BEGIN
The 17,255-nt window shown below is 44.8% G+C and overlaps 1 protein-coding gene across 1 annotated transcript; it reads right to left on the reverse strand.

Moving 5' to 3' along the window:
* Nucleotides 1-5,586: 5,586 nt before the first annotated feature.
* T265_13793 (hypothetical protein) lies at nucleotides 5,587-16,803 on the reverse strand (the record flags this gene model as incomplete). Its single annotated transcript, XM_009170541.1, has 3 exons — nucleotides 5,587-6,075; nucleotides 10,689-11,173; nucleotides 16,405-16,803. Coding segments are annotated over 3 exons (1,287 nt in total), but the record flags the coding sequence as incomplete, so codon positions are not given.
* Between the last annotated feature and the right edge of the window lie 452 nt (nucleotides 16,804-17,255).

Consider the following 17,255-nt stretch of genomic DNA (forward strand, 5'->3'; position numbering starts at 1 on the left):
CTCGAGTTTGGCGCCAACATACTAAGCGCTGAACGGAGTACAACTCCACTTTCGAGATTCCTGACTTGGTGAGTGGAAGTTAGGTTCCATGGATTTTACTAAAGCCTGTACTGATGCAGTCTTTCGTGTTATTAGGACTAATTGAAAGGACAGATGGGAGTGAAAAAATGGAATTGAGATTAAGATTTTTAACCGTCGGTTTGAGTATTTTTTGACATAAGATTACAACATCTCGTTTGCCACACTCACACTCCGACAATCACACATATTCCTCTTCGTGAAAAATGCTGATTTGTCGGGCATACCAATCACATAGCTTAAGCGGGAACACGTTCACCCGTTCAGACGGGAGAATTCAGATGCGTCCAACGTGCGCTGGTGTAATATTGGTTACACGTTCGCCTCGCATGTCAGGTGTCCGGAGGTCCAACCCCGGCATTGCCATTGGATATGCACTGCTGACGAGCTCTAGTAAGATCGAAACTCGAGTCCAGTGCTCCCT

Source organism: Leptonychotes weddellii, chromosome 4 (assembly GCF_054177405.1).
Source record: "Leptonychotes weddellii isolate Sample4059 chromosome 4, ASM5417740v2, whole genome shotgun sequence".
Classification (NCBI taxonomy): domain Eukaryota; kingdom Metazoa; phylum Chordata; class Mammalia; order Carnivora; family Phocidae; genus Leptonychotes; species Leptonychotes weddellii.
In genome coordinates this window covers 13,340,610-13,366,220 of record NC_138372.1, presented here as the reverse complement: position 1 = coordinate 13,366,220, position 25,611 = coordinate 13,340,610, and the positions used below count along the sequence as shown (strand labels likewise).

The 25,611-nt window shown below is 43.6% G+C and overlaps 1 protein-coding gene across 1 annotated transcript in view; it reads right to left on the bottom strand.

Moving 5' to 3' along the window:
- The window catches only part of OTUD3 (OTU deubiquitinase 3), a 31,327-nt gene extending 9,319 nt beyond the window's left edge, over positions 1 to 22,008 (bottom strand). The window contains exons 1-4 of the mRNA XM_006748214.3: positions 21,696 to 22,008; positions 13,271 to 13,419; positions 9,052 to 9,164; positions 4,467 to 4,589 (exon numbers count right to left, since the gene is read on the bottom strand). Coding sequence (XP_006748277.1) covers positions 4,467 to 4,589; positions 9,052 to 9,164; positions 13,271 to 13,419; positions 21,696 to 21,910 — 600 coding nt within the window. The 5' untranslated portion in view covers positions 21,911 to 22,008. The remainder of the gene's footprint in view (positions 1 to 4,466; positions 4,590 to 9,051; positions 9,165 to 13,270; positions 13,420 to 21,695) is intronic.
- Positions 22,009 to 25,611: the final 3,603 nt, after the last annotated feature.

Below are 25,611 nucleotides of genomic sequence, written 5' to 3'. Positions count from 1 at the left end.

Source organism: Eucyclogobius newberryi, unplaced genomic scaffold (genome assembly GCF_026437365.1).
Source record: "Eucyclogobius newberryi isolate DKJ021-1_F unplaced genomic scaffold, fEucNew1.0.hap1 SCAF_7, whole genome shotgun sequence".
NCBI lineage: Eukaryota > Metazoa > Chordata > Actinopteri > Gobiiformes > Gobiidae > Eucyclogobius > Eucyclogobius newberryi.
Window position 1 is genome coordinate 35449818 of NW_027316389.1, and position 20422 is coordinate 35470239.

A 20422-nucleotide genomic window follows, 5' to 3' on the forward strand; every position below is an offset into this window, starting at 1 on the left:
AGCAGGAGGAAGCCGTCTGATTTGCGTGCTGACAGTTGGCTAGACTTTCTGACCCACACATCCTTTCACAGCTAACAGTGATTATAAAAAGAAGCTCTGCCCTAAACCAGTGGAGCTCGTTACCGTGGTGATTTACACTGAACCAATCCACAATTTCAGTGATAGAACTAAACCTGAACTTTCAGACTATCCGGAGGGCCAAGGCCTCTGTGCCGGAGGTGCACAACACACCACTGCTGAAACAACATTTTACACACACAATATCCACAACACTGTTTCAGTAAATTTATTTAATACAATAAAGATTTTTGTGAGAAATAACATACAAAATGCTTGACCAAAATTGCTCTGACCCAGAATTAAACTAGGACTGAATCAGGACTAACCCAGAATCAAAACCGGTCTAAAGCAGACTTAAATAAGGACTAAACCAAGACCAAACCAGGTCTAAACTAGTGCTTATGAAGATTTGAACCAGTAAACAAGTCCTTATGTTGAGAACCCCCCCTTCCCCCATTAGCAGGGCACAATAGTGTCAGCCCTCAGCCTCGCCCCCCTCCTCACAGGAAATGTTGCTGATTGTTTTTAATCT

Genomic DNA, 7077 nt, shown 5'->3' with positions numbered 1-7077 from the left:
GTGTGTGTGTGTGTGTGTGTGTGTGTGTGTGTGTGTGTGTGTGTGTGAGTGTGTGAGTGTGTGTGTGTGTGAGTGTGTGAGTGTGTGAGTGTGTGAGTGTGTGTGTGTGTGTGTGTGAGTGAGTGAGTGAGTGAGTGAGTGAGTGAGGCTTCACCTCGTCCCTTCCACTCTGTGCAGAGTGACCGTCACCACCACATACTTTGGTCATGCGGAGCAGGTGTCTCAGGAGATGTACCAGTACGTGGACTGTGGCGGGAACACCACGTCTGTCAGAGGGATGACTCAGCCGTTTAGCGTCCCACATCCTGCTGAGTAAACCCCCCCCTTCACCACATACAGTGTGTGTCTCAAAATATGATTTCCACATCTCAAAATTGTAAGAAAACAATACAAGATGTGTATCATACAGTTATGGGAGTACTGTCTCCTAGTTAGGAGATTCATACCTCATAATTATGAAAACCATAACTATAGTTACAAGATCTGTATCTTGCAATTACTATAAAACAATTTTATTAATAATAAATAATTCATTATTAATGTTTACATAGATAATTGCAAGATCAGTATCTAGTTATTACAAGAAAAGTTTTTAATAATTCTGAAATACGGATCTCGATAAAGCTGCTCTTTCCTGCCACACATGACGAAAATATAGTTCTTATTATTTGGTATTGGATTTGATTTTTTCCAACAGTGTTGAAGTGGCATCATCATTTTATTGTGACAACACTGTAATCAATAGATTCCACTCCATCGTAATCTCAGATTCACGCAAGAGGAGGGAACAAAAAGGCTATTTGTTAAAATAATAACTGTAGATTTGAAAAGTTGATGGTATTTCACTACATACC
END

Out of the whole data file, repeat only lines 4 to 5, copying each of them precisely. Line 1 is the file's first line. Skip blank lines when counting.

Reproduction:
* T265_13793 (hypothetical protein) lies at nucleotides 5,587-16,803 on the reverse strand (the record flags this gene model as incomplete). Its single annotated transcript, XM_009170541.1, has 3 exons — nucleotides 5,587-6,075; nucleotides 10,689-11,173; nucleotides 16,405-16,803. Coding segments are annotated over 3 exons (1,287 nt in total), but the record flags the coding sequence as incomplete, so codon positions are not given.
* Between the last annotated feature and the right edge of the window lie 452 nt (nucleotides 16,804-17,255).